McGuire on Media

POLITICO'S move is another episode in the AP/Newspaper saga

POLITICO’S decision to make its material available for major new media outlets is another kick in the contract for The Associated Press war with newspapers.

Not only will Politico provide quality Washington news for newspapers and web sites, it will offer a revenue sharing model. This is from its release: “POLITICO will sell national advertising to be placed on partners’ web sites, and revenue from those ads will be shared between POLITICO and the media outlets.” Now that sounds like a true partnership.

This kind of potential is exactly why I suggested in my last entry that more newspapers should file a two-year cancellation notice with AP.  It is my contention that filing such notices will prompt an important dialogue between newspapers and The Associated Press.  The POLITICO move is also evidence that such cancellations could create a marketplace for ad hoc solutions to the newspaper’s need for supplemental material.

I am convinced that the existence of a marketplace will stimulate and create entrepreneurship on behalf of information providers. That could inevitably mean a richer product for newspapers.

The universal fear among editors and sports editors seems to be whether AP’s sports material can be replaced. Again, I think if some entrepreneurs sense there is a market this challenge can be solved quickly and efficiently. Last week a former student of mine apprised me of a new sports site called Fanmedianetwork.com and while it’s not fully populated yet, it is a great concept.  The site will aggregate fan blogs on every team in every sport.  It’s not a big leap to imagine converting that service into a sports news wire. Certainly one would think that ESPN  is discussing the possibility of starting a sports news wire. They have hired so many former newspaper writers recently they certainly should have the sensibilities required. And, don’t eliminate the possibility of an entrepreneur solving this problem too.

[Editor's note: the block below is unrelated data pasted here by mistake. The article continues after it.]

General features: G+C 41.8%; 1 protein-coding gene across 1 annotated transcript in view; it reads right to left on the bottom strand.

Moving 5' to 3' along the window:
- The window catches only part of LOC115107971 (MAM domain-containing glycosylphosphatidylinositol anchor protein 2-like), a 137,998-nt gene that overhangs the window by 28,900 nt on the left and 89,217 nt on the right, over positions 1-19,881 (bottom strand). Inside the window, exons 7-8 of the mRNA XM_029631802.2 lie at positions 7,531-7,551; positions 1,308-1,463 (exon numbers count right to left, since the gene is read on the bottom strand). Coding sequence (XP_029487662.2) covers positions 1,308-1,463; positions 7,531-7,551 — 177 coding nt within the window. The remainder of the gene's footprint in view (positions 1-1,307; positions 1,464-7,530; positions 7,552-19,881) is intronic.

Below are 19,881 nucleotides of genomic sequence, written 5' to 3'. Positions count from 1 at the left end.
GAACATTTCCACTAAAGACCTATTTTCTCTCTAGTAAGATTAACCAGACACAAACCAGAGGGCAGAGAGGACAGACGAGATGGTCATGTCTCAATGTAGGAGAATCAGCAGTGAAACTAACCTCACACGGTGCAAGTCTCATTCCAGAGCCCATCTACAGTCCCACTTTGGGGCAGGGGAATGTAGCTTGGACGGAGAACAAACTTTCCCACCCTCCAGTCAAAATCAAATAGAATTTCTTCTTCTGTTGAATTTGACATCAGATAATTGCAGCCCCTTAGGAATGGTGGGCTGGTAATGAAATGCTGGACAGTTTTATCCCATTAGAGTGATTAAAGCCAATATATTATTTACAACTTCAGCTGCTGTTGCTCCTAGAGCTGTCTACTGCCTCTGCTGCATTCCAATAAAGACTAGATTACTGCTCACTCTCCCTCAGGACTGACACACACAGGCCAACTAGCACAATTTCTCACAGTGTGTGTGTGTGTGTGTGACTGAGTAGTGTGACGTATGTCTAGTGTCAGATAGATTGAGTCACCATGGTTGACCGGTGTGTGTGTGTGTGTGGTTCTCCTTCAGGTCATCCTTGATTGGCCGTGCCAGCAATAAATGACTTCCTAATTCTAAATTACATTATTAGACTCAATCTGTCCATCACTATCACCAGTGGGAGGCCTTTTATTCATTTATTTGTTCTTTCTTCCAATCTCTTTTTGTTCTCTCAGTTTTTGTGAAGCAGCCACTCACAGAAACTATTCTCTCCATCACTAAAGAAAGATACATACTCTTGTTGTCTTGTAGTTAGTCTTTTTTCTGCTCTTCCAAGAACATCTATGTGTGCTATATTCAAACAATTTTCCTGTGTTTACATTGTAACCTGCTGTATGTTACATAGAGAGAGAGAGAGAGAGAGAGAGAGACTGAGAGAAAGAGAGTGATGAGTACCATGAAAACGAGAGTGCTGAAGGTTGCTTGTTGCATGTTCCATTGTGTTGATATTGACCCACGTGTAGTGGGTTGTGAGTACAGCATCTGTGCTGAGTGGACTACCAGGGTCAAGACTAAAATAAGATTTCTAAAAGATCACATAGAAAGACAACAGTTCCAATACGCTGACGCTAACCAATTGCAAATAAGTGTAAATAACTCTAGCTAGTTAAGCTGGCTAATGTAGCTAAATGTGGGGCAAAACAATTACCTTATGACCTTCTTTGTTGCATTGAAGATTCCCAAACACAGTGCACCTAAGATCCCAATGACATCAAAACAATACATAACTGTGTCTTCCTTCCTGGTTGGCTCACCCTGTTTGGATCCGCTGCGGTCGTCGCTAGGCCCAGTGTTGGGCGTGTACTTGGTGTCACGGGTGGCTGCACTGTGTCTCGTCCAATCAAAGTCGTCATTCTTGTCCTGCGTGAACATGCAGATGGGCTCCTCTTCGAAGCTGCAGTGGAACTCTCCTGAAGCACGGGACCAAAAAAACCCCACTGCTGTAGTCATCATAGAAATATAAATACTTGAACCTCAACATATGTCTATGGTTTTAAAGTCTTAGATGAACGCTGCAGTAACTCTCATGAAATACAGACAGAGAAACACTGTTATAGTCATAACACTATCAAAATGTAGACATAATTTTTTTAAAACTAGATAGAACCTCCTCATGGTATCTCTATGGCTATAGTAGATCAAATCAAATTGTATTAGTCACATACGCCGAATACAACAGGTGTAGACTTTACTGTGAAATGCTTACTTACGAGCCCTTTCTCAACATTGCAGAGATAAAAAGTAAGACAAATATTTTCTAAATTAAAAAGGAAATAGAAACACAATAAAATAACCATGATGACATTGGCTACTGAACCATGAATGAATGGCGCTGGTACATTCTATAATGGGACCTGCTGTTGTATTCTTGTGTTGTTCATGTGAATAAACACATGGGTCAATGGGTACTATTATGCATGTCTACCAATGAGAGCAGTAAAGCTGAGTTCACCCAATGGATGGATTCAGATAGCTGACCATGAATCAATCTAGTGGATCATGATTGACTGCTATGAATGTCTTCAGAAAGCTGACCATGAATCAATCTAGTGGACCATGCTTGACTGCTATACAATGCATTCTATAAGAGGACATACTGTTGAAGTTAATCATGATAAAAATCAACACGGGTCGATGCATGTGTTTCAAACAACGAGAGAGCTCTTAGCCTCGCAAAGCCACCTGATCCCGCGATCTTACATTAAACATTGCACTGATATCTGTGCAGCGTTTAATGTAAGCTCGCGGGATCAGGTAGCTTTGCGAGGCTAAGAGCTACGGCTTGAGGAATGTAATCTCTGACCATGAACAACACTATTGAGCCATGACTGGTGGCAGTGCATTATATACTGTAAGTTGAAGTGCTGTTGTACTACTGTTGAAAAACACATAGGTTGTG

Paid.Content.org has an interesting interview with Tom Brettingen the chief revenue officer of AP.  There’s nothing shocking in the interview, but it did serve to remind me of two things. First, Tom Brettingen is one of the 20 most charming people I have ever met.  He was the bureau chief in Minneapolis in my early days at the Star Tribune. I remember him as a great guy. Secondly, that memory and Tom’s words in that interview, reminded me AP is not evil. That is not what this debate is about.

The debate is not really all about price either. The debate is about news content partnerships in the declining, but still viable age of newspapers. Sure, a big newspaper’s AP bill approaches 5 percent of the total budget and that is a big deal. The bigger issue, though, is what does a news partnership look like and does AP come off as a bully these days for desperate newspaper editors?

There is one other disturbing reality in this debate. Newspaper editors are frustrated with AP and want to find alternatives, yet a lot of major newspaper executives are on the AP board. Are newspaper editors being given free rein to cancel AP and really engage the debate, or are the top executives discouraging that action for fear of embarrassment? I don’t know for sure that is happening, but if it is, it becomes one more example of the strain between editors and newspaper executives.  The industry would be well served if the editors, the executives and AP could sit down together for a mediated problem-solving session.

If something like that does not happen, entrepreneurs at places like POLITICO and ESPN are going to come in underneath AP and create havoc that has a real potential for ugliness.

Without question the best blogger on AP is Doug Fisher . He has wondered in his blog whether the AP’s cooperative model can sustain itself. That would dramatically change this entire newspaper/AP debate. It simply strikes me that a dose of good listening spiced with some tough negotiation would be far better for The Associated Press and for newspapers.